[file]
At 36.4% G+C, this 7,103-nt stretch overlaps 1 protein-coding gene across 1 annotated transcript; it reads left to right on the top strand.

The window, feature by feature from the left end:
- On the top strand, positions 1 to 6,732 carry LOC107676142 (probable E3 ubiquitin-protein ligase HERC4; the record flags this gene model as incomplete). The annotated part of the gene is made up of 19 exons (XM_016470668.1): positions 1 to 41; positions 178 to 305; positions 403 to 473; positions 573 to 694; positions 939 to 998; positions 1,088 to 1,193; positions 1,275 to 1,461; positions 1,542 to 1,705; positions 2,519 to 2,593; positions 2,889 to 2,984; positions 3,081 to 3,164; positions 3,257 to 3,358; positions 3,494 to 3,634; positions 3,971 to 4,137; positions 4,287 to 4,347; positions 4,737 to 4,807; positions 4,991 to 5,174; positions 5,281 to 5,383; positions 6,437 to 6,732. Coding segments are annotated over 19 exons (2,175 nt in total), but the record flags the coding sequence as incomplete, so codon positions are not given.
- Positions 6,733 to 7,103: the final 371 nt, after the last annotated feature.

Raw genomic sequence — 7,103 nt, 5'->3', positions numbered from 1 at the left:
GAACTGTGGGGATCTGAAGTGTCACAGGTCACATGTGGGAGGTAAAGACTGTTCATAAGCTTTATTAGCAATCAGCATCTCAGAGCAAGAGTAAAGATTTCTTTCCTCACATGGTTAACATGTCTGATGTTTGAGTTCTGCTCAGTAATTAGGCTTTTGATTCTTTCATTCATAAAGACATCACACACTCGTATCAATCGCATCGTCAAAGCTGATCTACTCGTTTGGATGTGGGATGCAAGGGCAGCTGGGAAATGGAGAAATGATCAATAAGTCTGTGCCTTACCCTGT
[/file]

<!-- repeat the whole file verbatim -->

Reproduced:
At 36.4% G+C, this 7,103-nt stretch overlaps 1 protein-coding gene across 1 annotated transcript; it reads left to right on the top strand.

The window, feature by feature from the left end:
- On the top strand, positions 1 to 6,732 carry LOC107676142 (probable E3 ubiquitin-protein ligase HERC4; the record flags this gene model as incomplete). The annotated part of the gene is made up of 19 exons (XM_016470668.1): positions 1 to 41; positions 178 to 305; positions 403 to 473; positions 573 to 694; positions 939 to 998; positions 1,088 to 1,193; positions 1,275 to 1,461; positions 1,542 to 1,705; positions 2,519 to 2,593; positions 2,889 to 2,984; positions 3,081 to 3,164; positions 3,257 to 3,358; positions 3,494 to 3,634; positions 3,971 to 4,137; positions 4,287 to 4,347; positions 4,737 to 4,807; positions 4,991 to 5,174; positions 5,281 to 5,383; positions 6,437 to 6,732. Coding segments are annotated over 19 exons (2,175 nt in total), but the record flags the coding sequence as incomplete, so codon positions are not given.
- Positions 6,733 to 7,103: the final 371 nt, after the last annotated feature.

Raw genomic sequence — 7,103 nt, 5'->3', positions numbered from 1 at the left:
GAACTGTGGGGATCTGAAGTGTCACAGGTCACATGTGGGAGGTAAAGACTGTTCATAAGCTTTATTAGCAATCAGCATCTCAGAGCAAGAGTAAAGATTTCTTTCCTCACATGGTTAACATGTCTGATGTTTGAGTTCTGCTCAGTAATTAGGCTTTTGATTCTTTCATTCATAAAGACATCACACACTCGTATCAATCGCATCGTCAAAGCTGATCTACTCGTTTGGATGTGGGATGCAAGGGCAGCTGGGAAATGGAGAAATGATCAATAAGTCTGTGCCTTACCCTGT